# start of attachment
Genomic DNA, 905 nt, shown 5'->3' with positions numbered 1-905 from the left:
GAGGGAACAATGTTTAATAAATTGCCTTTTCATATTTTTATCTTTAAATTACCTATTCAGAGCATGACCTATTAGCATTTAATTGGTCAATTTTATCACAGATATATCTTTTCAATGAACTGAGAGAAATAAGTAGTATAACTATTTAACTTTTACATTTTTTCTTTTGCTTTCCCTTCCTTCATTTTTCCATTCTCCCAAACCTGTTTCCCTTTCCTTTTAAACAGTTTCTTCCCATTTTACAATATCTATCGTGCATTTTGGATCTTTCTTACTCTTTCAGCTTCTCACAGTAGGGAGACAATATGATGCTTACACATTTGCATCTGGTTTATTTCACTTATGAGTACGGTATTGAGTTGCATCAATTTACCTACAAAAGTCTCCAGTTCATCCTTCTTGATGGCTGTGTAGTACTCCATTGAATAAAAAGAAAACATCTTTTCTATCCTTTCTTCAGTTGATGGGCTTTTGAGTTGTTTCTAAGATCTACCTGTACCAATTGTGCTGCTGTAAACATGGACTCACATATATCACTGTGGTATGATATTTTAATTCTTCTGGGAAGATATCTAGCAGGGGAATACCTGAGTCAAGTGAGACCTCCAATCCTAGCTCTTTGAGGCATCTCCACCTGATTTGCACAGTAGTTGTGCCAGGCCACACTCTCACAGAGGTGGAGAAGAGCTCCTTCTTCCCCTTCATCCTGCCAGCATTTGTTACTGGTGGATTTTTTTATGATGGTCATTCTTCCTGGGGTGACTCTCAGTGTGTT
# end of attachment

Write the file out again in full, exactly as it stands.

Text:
Genomic DNA, 905 nt, shown 5'->3' with positions numbered 1-905 from the left:
GAGGGAACAATGTTTAATAAATTGCCTTTTCATATTTTTATCTTTAAATTACCTATTCAGAGCATGACCTATTAGCATTTAATTGGTCAATTTTATCACAGATATATCTTTTCAATGAACTGAGAGAAATAAGTAGTATAACTATTTAACTTTTACATTTTTTCTTTTGCTTTCCCTTCCTTCATTTTTCCATTCTCCCAAACCTGTTTCCCTTTCCTTTTAAACAGTTTCTTCCCATTTTACAATATCTATCGTGCATTTTGGATCTTTCTTACTCTTTCAGCTTCTCACAGTAGGGAGACAATATGATGCTTACACATTTGCATCTGGTTTATTTCACTTATGAGTACGGTATTGAGTTGCATCAATTTACCTACAAAAGTCTCCAGTTCATCCTTCTTGATGGCTGTGTAGTACTCCATTGAATAAAAAGAAAACATCTTTTCTATCCTTTCTTCAGTTGATGGGCTTTTGAGTTGTTTCTAAGATCTACCTGTACCAATTGTGCTGCTGTAAACATGGACTCACATATATCACTGTGGTATGATATTTTAATTCTTCTGGGAAGATATCTAGCAGGGGAATACCTGAGTCAAGTGAGACCTCCAATCCTAGCTCTTTGAGGCATCTCCACCTGATTTGCACAGTAGTTGTGCCAGGCCACACTCTCACAGAGGTGGAGAAGAGCTCCTTCTTCCCCTTCATCCTGCCAGCATTTGTTACTGGTGGATTTTTTTATGATGGTCATTCTTCCTGGGGTGACTCTCAGTGTGTT